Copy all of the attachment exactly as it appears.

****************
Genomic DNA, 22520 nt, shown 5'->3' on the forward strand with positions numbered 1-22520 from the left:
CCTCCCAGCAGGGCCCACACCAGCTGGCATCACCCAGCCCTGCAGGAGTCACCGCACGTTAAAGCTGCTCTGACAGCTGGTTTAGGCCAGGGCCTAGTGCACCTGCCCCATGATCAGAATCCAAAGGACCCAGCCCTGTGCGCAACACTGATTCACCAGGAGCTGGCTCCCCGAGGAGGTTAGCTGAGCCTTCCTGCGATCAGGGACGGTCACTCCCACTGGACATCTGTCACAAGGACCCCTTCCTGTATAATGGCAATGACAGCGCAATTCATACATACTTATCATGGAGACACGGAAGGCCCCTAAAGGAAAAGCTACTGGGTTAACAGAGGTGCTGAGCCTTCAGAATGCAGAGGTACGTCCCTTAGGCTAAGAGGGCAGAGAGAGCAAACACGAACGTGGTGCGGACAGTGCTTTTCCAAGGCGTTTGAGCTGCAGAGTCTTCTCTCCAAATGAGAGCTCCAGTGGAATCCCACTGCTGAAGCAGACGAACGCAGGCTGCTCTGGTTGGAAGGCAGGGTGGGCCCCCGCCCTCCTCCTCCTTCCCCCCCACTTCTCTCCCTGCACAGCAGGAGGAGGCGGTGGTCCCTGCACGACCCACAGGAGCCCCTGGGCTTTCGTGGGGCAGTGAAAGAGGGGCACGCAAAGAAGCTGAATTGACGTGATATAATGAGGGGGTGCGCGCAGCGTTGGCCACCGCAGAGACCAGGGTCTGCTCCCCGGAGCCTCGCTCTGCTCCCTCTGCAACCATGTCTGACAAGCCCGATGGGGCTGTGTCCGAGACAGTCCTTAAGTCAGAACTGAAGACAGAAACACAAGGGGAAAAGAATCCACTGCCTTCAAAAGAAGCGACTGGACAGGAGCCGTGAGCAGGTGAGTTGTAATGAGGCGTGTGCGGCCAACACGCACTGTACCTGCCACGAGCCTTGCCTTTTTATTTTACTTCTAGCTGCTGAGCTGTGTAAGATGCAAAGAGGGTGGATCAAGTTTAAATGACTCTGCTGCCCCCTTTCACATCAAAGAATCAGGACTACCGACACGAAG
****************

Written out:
Genomic DNA, 22520 nt, shown 5'->3' on the forward strand with positions numbered 1-22520 from the left:
CCTCCCAGCAGGGCCCACACCAGCTGGCATCACCCAGCCCTGCAGGAGTCACCGCACGTTAAAGCTGCTCTGACAGCTGGTTTAGGCCAGGGCCTAGTGCACCTGCCCCATGATCAGAATCCAAAGGACCCAGCCCTGTGCGCAACACTGATTCACCAGGAGCTGGCTCCCCGAGGAGGTTAGCTGAGCCTTCCTGCGATCAGGGACGGTCACTCCCACTGGACATCTGTCACAAGGACCCCTTCCTGTATAATGGCAATGACAGCGCAATTCATACATACTTATCATGGAGACACGGAAGGCCCCTAAAGGAAAAGCTACTGGGTTAACAGAGGTGCTGAGCCTTCAGAATGCAGAGGTACGTCCCTTAGGCTAAGAGGGCAGAGAGAGCAAACACGAACGTGGTGCGGACAGTGCTTTTCCAAGGCGTTTGAGCTGCAGAGTCTTCTCTCCAAATGAGAGCTCCAGTGGAATCCCACTGCTGAAGCAGACGAACGCAGGCTGCTCTGGTTGGAAGGCAGGGTGGGCCCCCGCCCTCCTCCTCCTTCCCCCCCACTTCTCTCCCTGCACAGCAGGAGGAGGCGGTGGTCCCTGCACGACCCACAGGAGCCCCTGGGCTTTCGTGGGGCAGTGAAAGAGGGGCACGCAAAGAAGCTGAATTGACGTGATATAATGAGGGGGTGCGCGCAGCGTTGGCCACCGCAGAGACCAGGGTCTGCTCCCCGGAGCCTCGCTCTGCTCCCTCTGCAACCATGTCTGACAAGCCCGATGGGGCTGTGTCCGAGACAGTCCTTAAGTCAGAACTGAAGACAGAAACACAAGGGGAAAAGAATCCACTGCCTTCAAAAGAAGCGACTGGACAGGAGCCGTGAGCAGGTGAGTTGTAATGAGGCGTGTGCGGCCAACACGCACTGTACCTGCCACGAGCCTTGCCTTTTTATTTTACTTCTAGCTGCTGAGCTGTGTAAGATGCAAAGAGGGTGGATCAAGTTTAAATGACTCTGCTGCCCCCTTTCACATCAAAGAATCAGGACTACCGACACGAAG